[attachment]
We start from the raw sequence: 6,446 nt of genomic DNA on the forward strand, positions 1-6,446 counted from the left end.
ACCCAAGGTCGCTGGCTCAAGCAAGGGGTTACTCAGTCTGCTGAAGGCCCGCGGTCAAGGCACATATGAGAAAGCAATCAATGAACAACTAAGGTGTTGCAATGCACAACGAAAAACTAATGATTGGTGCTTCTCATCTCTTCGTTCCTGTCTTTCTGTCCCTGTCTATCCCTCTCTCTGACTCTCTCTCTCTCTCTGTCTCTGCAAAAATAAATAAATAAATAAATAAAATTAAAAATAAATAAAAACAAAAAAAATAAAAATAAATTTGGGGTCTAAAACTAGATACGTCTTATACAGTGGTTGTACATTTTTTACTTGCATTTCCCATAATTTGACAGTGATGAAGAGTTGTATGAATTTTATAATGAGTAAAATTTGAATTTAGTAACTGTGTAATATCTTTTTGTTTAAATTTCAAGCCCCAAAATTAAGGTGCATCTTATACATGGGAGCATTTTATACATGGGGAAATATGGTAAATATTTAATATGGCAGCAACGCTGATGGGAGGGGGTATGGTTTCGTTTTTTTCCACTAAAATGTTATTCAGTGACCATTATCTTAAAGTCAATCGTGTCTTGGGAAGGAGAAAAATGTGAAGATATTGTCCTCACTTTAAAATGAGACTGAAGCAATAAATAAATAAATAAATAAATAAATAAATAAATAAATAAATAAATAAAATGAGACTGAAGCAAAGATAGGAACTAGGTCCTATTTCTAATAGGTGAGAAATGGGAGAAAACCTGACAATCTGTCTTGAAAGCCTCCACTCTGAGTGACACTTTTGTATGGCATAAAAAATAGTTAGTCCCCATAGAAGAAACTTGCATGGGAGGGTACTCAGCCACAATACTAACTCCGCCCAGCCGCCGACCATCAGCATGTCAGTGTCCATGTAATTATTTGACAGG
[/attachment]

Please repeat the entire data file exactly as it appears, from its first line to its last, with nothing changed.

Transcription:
We start from the raw sequence: 6,446 nt of genomic DNA on the forward strand, positions 1-6,446 counted from the left end.
ACCCAAGGTCGCTGGCTCAAGCAAGGGGTTACTCAGTCTGCTGAAGGCCCGCGGTCAAGGCACATATGAGAAAGCAATCAATGAACAACTAAGGTGTTGCAATGCACAACGAAAAACTAATGATTGGTGCTTCTCATCTCTTCGTTCCTGTCTTTCTGTCCCTGTCTATCCCTCTCTCTGACTCTCTCTCTCTCTCTGTCTCTGCAAAAATAAATAAATAAATAAATAAAATTAAAAATAAATAAAAACAAAAAAAATAAAAATAAATTTGGGGTCTAAAACTAGATACGTCTTATACAGTGGTTGTACATTTTTTACTTGCATTTCCCATAATTTGACAGTGATGAAGAGTTGTATGAATTTTATAATGAGTAAAATTTGAATTTAGTAACTGTGTAATATCTTTTTGTTTAAATTTCAAGCCCCAAAATTAAGGTGCATCTTATACATGGGAGCATTTTATACATGGGGAAATATGGTAAATATTTAATATGGCAGCAACGCTGATGGGAGGGGGTATGGTTTCGTTTTTTTCCACTAAAATGTTATTCAGTGACCATTATCTTAAAGTCAATCGTGTCTTGGGAAGGAGAAAAATGTGAAGATATTGTCCTCACTTTAAAATGAGACTGAAGCAATAAATAAATAAATAAATAAATAAATAAATAAATAAATAAATAAATAAAATGAGACTGAAGCAAAGATAGGAACTAGGTCCTATTTCTAATAGGTGAGAAATGGGAGAAAACCTGACAATCTGTCTTGAAAGCCTCCACTCTGAGTGACACTTTTGTATGGCATAAAAAATAGTTAGTCCCCATAGAAGAAACTTGCATGGGAGGGTACTCAGCCACAATACTAACTCCGCCCAGCCGCCGACCATCAGCATGTCAGTGTCCATGTAATTATTTGACAGG